The disagreement appears to be over between the Parker County Tax Appraisal District and Weatherford Regional Medical Center, as the two reached a settlement regarding a lawsuit stemming from an increase in the hospital’s appraisal.
“I still feel good about the $60 million appraisal,” said Larry Hammonds, Parker County Chief Tax Appraiser. “The fact [WRMC] have signed a lease for $49 million and added another $50 million in improvements...there were a lot of moving parts that created the illusion that there was $100 million involved in this so we felt like putting a $60 million taxable value on it was reasonable.”
Hammonds said that in 2008, when the hospital first became a taxable property, it paid $18 million.
“They added on $27 million so we bumped it up to $40 million - no protest,” Hammond said. “In 2011, they added on $27 million in improvements so we bumped it up to $60 million. That’s when they decided it was too high and filed a protest and, ultimately, a lawsuit.”
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Hammond said the board ordered a special appraisal done by a MAI certified appraiser, who said the hospital’s value was in fact between $46-$47 million.
“Ours is a little higher, but it would be awfully difficult for us to hold to the $60 million that we have locally approved when our expert is saying something different,” Hammond said. “One of the main issues was, if we lowered it from $60 million to $47 million there would be a sizable refund.”
He said other entities that benefit from the hospital’s revenue would have to write refunds that would be harmful to them.
“So the [hospital] agreed to accept our value of $46-$47 million for 2012, 13, 14 and 15,” Hammond said. “In lieu of an actual refund check to be written, they would actually allow us to give them a credit in future years with the tax being lower in 2015, 16, and 17 to account for the total amount of refund.”
He said the hospital also agreed to not charge interest.
“Overall I think it’s good settlement offer,” Hammond added. “No checks will be written, no interest to be paid and no court cost.”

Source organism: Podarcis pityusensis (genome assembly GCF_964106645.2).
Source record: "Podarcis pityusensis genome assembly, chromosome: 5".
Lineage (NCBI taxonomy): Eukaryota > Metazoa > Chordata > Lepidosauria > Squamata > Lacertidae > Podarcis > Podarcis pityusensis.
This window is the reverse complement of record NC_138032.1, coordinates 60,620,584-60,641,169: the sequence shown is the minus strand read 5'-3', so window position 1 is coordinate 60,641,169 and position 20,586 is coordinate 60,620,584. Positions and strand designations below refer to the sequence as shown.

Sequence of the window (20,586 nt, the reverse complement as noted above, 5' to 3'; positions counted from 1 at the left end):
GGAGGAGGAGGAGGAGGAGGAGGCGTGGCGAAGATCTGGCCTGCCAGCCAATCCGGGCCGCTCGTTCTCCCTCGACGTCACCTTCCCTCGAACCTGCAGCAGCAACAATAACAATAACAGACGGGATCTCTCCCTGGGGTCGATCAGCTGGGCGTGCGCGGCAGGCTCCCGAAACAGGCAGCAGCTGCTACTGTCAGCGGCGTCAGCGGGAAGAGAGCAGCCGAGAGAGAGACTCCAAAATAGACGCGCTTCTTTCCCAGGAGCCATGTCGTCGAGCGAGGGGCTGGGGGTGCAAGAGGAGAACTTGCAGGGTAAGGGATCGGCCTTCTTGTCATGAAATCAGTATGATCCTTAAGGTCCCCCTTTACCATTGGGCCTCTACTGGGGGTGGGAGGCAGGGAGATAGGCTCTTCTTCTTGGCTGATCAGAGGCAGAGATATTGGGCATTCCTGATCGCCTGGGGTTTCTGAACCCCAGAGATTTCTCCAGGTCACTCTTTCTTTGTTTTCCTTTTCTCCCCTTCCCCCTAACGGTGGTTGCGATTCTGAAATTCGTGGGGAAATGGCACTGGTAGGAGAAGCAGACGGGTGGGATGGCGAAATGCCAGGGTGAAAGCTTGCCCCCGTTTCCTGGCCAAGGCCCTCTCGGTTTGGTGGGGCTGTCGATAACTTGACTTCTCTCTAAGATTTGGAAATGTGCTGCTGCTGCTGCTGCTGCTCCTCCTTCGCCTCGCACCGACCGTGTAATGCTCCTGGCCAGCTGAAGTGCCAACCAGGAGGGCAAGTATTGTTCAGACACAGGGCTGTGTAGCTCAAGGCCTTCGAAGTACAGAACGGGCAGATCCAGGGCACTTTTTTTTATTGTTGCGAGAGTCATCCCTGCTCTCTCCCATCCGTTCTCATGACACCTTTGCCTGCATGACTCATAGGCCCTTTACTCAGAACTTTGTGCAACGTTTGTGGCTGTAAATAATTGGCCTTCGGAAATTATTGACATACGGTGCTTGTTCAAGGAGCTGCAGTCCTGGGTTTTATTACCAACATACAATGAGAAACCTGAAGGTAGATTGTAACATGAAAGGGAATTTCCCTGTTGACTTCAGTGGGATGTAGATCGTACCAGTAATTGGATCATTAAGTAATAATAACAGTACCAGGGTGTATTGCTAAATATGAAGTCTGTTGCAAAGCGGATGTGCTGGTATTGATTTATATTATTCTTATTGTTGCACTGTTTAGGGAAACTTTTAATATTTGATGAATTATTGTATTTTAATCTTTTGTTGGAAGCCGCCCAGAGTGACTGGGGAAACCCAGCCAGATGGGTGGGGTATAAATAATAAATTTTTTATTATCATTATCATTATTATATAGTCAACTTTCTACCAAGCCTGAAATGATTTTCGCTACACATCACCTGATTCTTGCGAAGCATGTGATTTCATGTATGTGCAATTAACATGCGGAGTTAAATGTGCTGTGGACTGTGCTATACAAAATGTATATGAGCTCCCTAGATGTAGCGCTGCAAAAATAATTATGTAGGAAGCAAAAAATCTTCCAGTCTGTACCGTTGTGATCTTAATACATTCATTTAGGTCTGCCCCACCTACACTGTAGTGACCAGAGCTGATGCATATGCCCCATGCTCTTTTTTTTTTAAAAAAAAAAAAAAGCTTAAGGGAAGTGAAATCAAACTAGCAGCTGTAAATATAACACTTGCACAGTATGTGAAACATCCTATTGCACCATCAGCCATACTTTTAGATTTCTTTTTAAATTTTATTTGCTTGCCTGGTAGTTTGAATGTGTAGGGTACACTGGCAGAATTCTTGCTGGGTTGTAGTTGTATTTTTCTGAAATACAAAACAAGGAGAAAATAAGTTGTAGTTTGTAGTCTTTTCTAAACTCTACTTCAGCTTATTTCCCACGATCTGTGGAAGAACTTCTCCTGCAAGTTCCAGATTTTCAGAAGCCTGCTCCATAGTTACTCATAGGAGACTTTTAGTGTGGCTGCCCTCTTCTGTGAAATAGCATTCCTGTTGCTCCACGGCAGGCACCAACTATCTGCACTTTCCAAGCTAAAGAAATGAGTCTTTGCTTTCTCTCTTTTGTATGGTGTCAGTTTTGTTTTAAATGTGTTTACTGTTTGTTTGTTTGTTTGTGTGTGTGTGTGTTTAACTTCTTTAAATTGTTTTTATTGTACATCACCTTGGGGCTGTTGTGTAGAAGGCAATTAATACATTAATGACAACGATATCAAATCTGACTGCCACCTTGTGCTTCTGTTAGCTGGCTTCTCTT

But not everyone at the meeting was so understanding.
“I have a hard time understanding why we were so many dollars off,” said Frank Martin, Chairman of the Weatherford College Board of Trustees. “The issue I have is that nobody knew of this for two years. Are there any plans that would prevent this from happening again?”
Martin also asked if there were other lawsuits pending.
“We agree that you should have been notified,” said Braden Metcalf, attorney for the PCAD, adding that other lawsuits were pending but not to the magnitude of the one in question.
Martin suggested the appraisal district place on its website pending litigation to help with transparency.
“I suspect you’re going to have a backlash from this and see more questions come up from some of the larger businesses,” Martin said.
Hammond said it was possible but that it has become “vogue” for people to file lawsuits that would lead to negotiations and arbitration because the entities have nothing to lose. He added that he felt the settlement was sufficient.
2015 Lawsuits filed
▪ Lowes Home Center $7,162,810
▪ Santa Fe Corner (Sears store and office building) $1,859,230
▪ Larry Brammer (Industrial Buildings on Bear Cat Rd.) $3,522,460
▪ MAH Management (McDonald’s in Hudson Oaks) $1,398,060
▪ Walgreen’s (Personal prop. Hudson Oaks and S. Main) $4,063,380
▪ Weatherford Plaza (Parker Plaza Shopping Center) $5,441,450
▪ Holland Lake Apartments $16,478,740
▪ Target Store $8,117,980
▪ Prem Hospitality (Quality Inn) $1,252,950
▪ Npak Inc. (Hampton Inn Express) $2,654,980
▪ Panchal Investments (Holiday Inn Express) $4,641,560
▪ Store House Self Storage and Compass Storage $3,791,610
▪ CDM Resources Management (Gas Compressors) $4,016,930
▪ Total value $64,402,140